My first encounter with this game was not a rather positive one. I saw it at a friend. The game was half finished with tons of missing graphics and an unfinished campaign. After this experience I forgot about this game for several months until some sale on Steam and since I had some extra cash I gave the game a second chance (I’m a sucker for his kind of gameplay and own every commercially released UFO game and their clones for PC).

The game itself is almost a direct clone of UFO: Enemy Unknown though there are several differences. Setting wise, the game is set in 1980’s during the cold war. As a bonus to the game you get a free novella in a PDF format, titled “Crimson Dagger” by Lee Stephen, which serves as an introduction to the game setting and describes in detail the first human contact with the aliens (quite a nice read). Apart from the setting, the most obvious difference is seen as soon as you start the game – there is no rotating globe, just a flat map of the earth. Than again the graphic design of the game is very nice, esthetic and functional. The core gameplay is identical to the original – you start with one base, some interceptors, a troop transport, soldiers, scientists and engineers and slowly advance the story by assaulting shot down or landed ufos, researching alien tech, acquiring new weapons, armor, craft and vehicles up until the final mission when you save the earth for good. And this all works pretty well. A nice touch is the casualties counter which track the number of people killed due to alien activities and also the on map reports of various event like forest fires, tidal waves, strafing runs ets. which might help to track a ufo outside of radar range. Some people might not like that certain parts of the game are more streamlined. There is no need to buy the basic weapons or ammunition, for both soldiers and jets. All is provided free and in unlimited quantity. Furthermore, jets have a fixed set of armaments per jet type and all upgrades to weapons installed on them are done automatically after researching certain technology, also free of charge. This take a lot of base management of ones mind though it comes at a price in ingame currency. First, funds are scares and getting stuff from ufos for sale is a must. Second, loosing a country is quite easy as building a new base is expensive, not to mention the prices for manufacturing new craft, armor or weapons for you troops. Furthermore, there is no possibility of self funding your efforts by selling weapons that you manufacture as the selling prices are way below the production costs.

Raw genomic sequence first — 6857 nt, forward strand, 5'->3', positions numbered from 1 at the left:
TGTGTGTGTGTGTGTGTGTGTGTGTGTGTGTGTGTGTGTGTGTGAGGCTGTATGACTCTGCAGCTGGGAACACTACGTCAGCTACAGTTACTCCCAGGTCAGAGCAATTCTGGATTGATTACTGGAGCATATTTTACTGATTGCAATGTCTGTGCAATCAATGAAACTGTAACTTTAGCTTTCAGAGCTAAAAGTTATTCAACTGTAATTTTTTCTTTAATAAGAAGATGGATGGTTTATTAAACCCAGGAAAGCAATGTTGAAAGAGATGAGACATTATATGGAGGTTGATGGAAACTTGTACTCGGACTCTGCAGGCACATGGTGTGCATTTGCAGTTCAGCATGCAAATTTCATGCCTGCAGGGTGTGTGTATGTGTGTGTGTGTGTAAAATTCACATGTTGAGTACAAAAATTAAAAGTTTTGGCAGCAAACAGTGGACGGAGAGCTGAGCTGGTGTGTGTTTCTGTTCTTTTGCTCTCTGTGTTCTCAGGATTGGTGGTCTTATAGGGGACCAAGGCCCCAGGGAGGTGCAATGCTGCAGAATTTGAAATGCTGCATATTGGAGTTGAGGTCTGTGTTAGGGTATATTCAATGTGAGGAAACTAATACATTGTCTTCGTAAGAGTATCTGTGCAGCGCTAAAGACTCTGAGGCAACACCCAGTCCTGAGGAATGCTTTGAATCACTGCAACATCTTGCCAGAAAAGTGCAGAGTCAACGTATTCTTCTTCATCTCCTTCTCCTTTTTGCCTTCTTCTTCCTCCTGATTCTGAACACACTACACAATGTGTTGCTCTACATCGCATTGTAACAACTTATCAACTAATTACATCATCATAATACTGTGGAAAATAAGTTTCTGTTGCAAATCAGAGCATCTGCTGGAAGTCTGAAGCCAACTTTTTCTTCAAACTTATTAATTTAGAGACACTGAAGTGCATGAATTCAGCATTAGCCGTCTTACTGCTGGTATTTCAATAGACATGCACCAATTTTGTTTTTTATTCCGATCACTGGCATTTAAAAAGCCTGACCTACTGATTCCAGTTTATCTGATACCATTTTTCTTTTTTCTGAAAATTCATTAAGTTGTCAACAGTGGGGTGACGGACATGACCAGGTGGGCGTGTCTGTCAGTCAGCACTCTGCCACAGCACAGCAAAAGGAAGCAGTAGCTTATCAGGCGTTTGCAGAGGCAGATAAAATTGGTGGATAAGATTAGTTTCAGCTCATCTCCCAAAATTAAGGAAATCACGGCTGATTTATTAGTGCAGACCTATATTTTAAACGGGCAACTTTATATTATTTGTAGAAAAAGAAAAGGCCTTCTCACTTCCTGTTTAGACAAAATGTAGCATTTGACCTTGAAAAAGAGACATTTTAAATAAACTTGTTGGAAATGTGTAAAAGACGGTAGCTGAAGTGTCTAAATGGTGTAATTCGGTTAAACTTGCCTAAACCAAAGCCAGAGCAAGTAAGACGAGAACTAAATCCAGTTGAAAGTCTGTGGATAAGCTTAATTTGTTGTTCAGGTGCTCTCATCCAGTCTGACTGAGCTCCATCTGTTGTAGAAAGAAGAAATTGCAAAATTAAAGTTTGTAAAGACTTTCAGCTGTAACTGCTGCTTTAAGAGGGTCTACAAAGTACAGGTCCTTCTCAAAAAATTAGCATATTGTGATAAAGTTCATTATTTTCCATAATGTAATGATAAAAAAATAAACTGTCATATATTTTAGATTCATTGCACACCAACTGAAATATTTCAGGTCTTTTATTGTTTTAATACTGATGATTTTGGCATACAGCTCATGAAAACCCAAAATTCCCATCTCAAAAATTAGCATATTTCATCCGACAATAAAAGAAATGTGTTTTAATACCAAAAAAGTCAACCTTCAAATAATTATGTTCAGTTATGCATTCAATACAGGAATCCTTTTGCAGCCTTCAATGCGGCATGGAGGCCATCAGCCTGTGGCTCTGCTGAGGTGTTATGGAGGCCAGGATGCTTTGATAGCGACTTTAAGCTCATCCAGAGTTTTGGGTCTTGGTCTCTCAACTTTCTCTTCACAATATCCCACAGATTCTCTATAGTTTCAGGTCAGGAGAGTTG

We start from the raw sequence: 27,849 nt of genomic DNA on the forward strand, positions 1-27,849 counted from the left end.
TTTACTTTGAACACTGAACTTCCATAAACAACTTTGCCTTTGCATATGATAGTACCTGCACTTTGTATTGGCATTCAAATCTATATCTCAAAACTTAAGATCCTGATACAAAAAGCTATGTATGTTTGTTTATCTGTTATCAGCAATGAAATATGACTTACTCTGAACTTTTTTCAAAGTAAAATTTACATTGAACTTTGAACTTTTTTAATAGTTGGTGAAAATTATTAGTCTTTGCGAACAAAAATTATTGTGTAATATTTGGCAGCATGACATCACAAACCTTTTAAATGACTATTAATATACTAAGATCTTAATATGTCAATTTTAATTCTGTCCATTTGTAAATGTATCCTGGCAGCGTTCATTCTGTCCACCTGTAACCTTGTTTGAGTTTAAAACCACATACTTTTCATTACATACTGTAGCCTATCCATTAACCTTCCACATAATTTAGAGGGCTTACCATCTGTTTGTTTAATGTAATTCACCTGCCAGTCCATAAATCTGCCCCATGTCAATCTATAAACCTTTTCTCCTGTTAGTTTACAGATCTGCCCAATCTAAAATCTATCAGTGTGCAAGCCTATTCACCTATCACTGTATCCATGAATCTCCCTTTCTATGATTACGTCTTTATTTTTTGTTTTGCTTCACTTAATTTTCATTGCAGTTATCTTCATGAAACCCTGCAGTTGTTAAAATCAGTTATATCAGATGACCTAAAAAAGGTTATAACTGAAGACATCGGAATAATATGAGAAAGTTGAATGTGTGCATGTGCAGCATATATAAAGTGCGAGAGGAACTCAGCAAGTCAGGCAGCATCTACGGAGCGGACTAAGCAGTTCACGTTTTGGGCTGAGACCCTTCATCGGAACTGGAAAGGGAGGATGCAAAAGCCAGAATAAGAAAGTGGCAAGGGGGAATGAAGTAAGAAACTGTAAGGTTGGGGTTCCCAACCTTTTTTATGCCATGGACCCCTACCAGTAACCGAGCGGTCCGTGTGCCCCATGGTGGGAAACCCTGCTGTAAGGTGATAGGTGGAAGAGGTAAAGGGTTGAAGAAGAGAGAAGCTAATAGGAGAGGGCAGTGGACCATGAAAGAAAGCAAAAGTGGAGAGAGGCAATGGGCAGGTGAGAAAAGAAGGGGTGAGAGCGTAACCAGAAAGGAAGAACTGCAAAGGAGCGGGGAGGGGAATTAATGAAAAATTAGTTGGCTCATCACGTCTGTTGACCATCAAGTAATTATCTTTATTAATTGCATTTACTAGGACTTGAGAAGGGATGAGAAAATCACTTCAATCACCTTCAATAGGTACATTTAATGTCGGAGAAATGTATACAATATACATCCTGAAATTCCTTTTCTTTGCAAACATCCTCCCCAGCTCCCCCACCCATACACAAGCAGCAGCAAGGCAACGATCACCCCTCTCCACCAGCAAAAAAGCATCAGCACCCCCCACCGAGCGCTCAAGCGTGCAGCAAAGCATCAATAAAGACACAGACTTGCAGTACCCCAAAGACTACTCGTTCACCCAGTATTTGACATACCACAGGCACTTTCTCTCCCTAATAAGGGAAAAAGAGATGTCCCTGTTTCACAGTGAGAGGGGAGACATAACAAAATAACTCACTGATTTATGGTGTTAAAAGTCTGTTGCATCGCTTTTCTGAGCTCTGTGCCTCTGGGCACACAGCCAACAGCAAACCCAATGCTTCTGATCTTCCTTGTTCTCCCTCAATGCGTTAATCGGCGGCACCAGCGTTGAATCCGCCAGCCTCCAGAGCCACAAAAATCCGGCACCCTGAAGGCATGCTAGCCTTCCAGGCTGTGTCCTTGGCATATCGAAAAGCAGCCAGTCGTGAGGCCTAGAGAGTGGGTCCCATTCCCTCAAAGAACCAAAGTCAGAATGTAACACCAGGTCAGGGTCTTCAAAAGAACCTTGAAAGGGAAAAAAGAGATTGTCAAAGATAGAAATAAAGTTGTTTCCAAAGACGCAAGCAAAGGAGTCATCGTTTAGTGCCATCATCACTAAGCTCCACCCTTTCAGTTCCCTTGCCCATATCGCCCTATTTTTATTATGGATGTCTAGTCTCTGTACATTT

As for the combat part of the game, there are two types – dog fighting ufos in the air and ground combat in the form of assaulting grounded ufo, alien bases or defending cities in terror missions. The air combat is the part I like the least about this game. Its done with a pseudo radar view of the situation where a squadron (1 to 3 jets) you sent to deal with a ufo is under your direct command in an RTS like manner. You have to manage the position of your craft, range of your and enemy weapons, represented by cones projected from craft silhouettes, fuel reserves and craft health. The key it to either take out the enemy with your long range missiles or to try to get you planes in the ufo’s blind spot and use you short range weapons. If you get in trouble you can press special keys to dodge incoming fire or use the afterburners to fly quicker but use more fuel. If things get nasty, you can order your jets off the combat field and run away. All in all I’m very glad that the creators of the game gave players the option to auto resolve this part of the game. For me it’s a blessing as I really didn’t like this particular air combat system.